In the past six years, more than two dozen dwarf galaxies have been discovered around the Milky Way and M31. Many of these discoveries are 100 times less luminous than any galaxy previously known, and a million times less luminous than the Milky Way itself. These discoveries hint that "ultra-faint" galaxies are the most numerous type of galaxy in the universe. The Milky Way's ultra-faint dwarf population is currently our best tracer of dark matter on subgalactic scales, making a well-defined census and study of these objects a fundamental test for cold dark matter models on such scales. This talk will highlight i. the properties of the few Milky Way companions with only one ten-millionth of the Milky Way's own luminosity, ii. the definition of the term "galaxy", and iii. the cosmological implications (and uncertainties) of the Milky Way's dwarf population.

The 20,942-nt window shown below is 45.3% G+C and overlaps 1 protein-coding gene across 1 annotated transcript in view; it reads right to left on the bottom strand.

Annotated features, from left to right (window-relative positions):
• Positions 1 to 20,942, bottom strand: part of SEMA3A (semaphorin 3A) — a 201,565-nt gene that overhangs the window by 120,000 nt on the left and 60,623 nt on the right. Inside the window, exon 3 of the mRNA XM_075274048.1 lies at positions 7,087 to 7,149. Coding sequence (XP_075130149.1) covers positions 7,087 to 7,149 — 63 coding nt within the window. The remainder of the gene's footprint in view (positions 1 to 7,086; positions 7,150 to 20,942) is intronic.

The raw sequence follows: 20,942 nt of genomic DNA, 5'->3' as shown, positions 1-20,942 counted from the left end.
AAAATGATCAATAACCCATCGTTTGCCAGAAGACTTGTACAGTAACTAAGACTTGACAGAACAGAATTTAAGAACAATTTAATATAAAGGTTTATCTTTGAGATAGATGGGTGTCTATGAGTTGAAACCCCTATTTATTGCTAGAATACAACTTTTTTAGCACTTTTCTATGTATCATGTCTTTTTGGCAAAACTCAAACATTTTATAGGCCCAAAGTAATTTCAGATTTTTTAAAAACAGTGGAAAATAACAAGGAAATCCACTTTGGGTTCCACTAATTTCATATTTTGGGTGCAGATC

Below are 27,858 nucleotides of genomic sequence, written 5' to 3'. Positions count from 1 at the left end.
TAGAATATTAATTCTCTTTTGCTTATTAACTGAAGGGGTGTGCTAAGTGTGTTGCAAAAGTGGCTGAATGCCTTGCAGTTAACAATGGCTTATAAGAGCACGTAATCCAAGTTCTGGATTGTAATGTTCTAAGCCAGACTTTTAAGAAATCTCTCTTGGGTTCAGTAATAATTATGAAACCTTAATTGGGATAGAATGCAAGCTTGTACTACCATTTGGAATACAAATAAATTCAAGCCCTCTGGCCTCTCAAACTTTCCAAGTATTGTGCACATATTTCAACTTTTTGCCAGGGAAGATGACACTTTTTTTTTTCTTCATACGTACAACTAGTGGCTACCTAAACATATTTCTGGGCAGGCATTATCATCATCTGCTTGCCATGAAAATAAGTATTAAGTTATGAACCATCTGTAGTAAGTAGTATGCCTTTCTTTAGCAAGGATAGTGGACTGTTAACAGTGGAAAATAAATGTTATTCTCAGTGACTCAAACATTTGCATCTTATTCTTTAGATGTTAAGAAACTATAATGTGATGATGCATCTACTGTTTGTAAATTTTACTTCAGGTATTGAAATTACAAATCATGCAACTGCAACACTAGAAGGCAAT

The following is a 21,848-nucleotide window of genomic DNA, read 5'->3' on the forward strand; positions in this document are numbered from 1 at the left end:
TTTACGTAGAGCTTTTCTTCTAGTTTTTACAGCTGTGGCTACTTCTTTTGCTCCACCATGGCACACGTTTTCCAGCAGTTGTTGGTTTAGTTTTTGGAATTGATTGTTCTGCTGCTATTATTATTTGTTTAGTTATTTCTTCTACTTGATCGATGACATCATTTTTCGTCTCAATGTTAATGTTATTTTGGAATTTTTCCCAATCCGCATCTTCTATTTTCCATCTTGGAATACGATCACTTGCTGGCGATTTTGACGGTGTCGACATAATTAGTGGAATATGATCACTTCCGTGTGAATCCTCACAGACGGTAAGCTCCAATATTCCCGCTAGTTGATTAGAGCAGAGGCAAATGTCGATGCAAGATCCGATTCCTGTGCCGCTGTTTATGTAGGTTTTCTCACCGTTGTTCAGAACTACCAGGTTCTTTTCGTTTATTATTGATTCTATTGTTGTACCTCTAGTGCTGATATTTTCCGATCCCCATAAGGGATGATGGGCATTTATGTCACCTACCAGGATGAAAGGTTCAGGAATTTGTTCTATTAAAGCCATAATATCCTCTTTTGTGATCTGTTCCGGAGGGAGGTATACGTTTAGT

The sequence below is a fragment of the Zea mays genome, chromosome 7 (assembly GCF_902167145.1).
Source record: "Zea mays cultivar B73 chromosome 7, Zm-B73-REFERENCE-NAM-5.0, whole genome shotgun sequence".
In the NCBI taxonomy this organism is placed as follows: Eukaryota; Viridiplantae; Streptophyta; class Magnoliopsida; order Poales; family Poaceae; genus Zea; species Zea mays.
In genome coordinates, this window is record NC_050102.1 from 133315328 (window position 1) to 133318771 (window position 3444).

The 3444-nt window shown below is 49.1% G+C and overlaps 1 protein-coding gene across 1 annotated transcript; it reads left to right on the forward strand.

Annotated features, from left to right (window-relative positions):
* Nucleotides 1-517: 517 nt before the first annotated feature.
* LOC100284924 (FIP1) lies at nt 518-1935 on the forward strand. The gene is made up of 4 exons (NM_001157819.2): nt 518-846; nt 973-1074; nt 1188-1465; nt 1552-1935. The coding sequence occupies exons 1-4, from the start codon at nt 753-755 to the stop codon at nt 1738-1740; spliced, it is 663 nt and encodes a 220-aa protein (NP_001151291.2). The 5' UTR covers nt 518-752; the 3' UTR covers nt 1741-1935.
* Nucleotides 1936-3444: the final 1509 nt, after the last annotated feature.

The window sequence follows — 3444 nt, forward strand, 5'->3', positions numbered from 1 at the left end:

Followed by wine and cheese in Pupin 1402.